The idea of coming up with a Chinese buffet came from the fact that the organizers like Chinese food and believe that there is room for one more restaurant of this kind in London. This concept also comes from the fact that there is a need for a good project to sustain support for St. Luke’s Hospice’s Free Palliative Care Program for its cancer patients. Since a food business is always promising, the organizers thought of coming up with a Chinese Restaurant with a twist. This way, there will be an edge over the rest of the competitors and there will be a good chance that it will achieve its objectives.
There are more than ten big Restaurants in London specializing in Chinese cuisine, and a few remarkable ones within London’s China Town (London-Eating 2010). Needless to say, there are one too many choices for a Chinese Restaurant already. However, not one of these restaurants offers a Chinese buffet on their menu. Chinese buffet is usually found in specialty buffet restaurants that are not really exclusive to this type of product line.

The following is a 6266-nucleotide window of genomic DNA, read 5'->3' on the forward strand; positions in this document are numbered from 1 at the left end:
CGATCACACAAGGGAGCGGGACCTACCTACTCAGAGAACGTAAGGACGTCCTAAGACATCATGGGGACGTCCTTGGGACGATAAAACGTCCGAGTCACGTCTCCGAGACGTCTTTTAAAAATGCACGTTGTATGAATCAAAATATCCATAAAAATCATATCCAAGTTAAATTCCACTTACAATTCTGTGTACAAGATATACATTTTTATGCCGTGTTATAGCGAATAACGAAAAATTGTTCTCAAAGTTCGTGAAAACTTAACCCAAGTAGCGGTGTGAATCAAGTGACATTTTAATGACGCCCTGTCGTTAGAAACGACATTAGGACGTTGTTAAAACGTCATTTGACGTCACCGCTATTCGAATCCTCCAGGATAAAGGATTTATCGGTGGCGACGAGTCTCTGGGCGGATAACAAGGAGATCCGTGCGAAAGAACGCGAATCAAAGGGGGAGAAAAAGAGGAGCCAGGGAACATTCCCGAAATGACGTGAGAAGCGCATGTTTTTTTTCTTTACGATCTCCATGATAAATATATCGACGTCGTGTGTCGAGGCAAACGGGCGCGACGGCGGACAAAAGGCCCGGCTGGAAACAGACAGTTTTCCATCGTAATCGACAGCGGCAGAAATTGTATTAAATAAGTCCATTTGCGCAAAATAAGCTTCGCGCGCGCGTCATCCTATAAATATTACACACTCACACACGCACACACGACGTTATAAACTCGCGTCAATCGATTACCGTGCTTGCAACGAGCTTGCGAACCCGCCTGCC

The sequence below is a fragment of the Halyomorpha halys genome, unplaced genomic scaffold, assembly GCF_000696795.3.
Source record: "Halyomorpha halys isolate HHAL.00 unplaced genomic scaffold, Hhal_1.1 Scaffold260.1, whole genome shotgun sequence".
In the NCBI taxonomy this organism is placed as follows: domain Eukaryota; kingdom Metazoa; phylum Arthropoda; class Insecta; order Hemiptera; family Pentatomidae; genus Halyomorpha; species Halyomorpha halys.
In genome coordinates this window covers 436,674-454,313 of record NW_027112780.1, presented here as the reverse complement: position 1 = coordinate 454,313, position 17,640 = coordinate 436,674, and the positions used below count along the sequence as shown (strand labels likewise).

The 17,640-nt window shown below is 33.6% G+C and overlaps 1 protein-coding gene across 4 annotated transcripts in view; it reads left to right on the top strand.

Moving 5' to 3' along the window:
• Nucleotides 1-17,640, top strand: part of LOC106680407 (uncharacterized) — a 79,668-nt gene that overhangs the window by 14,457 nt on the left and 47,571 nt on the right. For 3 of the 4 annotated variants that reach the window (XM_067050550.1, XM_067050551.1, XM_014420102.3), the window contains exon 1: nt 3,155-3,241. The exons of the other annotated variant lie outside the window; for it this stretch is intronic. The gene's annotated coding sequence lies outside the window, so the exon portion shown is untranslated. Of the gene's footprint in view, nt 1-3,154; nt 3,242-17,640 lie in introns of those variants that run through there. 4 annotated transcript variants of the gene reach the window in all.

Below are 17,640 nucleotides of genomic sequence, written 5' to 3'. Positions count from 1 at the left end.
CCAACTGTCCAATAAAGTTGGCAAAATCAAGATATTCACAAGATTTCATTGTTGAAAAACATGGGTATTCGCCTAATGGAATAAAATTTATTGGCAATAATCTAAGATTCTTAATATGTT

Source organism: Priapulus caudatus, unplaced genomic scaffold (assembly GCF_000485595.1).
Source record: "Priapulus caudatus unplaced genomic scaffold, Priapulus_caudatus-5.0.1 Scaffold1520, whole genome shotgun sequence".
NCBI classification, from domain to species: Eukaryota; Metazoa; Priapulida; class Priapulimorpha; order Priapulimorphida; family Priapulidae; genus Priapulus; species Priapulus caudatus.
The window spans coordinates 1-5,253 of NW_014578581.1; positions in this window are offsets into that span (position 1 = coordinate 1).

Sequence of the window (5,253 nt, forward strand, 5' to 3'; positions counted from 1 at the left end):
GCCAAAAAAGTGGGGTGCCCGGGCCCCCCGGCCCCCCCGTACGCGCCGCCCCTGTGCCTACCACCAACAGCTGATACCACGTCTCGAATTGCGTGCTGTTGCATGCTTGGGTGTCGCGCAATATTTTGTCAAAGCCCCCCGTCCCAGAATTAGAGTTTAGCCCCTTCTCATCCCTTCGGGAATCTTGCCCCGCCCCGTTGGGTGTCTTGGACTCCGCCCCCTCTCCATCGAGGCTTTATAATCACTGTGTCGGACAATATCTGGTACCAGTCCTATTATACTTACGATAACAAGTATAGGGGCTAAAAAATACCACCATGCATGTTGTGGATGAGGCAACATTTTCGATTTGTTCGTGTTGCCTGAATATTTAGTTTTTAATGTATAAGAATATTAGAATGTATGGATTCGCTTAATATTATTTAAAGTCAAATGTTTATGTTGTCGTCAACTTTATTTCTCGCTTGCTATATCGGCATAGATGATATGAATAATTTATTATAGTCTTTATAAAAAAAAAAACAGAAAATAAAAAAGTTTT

Moreover, these restaurants are more grand scale in nature. They cater to business groups and tourists who have the paying capacity for set menus/ ala carte servings. These restaurants have seating capacities of up to 500 guests, indicating that these are grand in size and structure (Wong Kei 2010) The menus are a lot more complex than the usual and management has the freedom to play on their product lines depending on the target market’s preferences., . . . . . . . . . . . . . . With all these food stores offering similar products, Oriental Buffet will come as not exactly competing for heads on but will play on the lighter, more upbeat Chinese-inspired food restaurant. This way, it will target a slightly different market and will have more opportunities to thrive and grow amid the many competitors. Oriental Buffet will create a fast-food ambiance, in contrast to the stiff sit-down meal settings from other Chinese restaurants.